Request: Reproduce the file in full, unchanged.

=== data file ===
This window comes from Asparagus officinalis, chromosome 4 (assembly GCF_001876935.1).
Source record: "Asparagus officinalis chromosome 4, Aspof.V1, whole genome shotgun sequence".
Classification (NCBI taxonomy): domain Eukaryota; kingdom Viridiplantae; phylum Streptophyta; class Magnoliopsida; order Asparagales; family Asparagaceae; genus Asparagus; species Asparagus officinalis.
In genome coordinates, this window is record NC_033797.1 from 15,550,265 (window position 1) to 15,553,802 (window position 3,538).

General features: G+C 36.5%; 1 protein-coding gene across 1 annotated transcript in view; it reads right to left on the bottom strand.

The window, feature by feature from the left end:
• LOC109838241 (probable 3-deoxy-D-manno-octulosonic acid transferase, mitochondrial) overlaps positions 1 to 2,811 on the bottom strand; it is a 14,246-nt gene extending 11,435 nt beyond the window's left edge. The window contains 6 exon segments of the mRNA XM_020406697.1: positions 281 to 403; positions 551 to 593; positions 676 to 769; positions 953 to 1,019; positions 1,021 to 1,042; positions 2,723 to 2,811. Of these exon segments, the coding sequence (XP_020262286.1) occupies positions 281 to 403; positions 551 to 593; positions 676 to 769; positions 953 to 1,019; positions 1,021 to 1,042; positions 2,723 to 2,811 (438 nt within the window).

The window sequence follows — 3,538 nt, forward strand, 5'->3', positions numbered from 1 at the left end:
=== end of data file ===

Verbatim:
This window comes from Asparagus officinalis, chromosome 4 (assembly GCF_001876935.1).
Source record: "Asparagus officinalis chromosome 4, Aspof.V1, whole genome shotgun sequence".
Classification (NCBI taxonomy): domain Eukaryota; kingdom Viridiplantae; phylum Streptophyta; class Magnoliopsida; order Asparagales; family Asparagaceae; genus Asparagus; species Asparagus officinalis.
In genome coordinates, this window is record NC_033797.1 from 15,550,265 (window position 1) to 15,553,802 (window position 3,538).

General features: G+C 36.5%; 1 protein-coding gene across 1 annotated transcript in view; it reads right to left on the bottom strand.

The window, feature by feature from the left end:
• LOC109838241 (probable 3-deoxy-D-manno-octulosonic acid transferase, mitochondrial) overlaps positions 1 to 2,811 on the bottom strand; it is a 14,246-nt gene extending 11,435 nt beyond the window's left edge. The window contains 6 exon segments of the mRNA XM_020406697.1: positions 281 to 403; positions 551 to 593; positions 676 to 769; positions 953 to 1,019; positions 1,021 to 1,042; positions 2,723 to 2,811. Of these exon segments, the coding sequence (XP_020262286.1) occupies positions 281 to 403; positions 551 to 593; positions 676 to 769; positions 953 to 1,019; positions 1,021 to 1,042; positions 2,723 to 2,811 (438 nt within the window).

The window sequence follows — 3,538 nt, forward strand, 5'->3', positions numbered from 1 at the left end: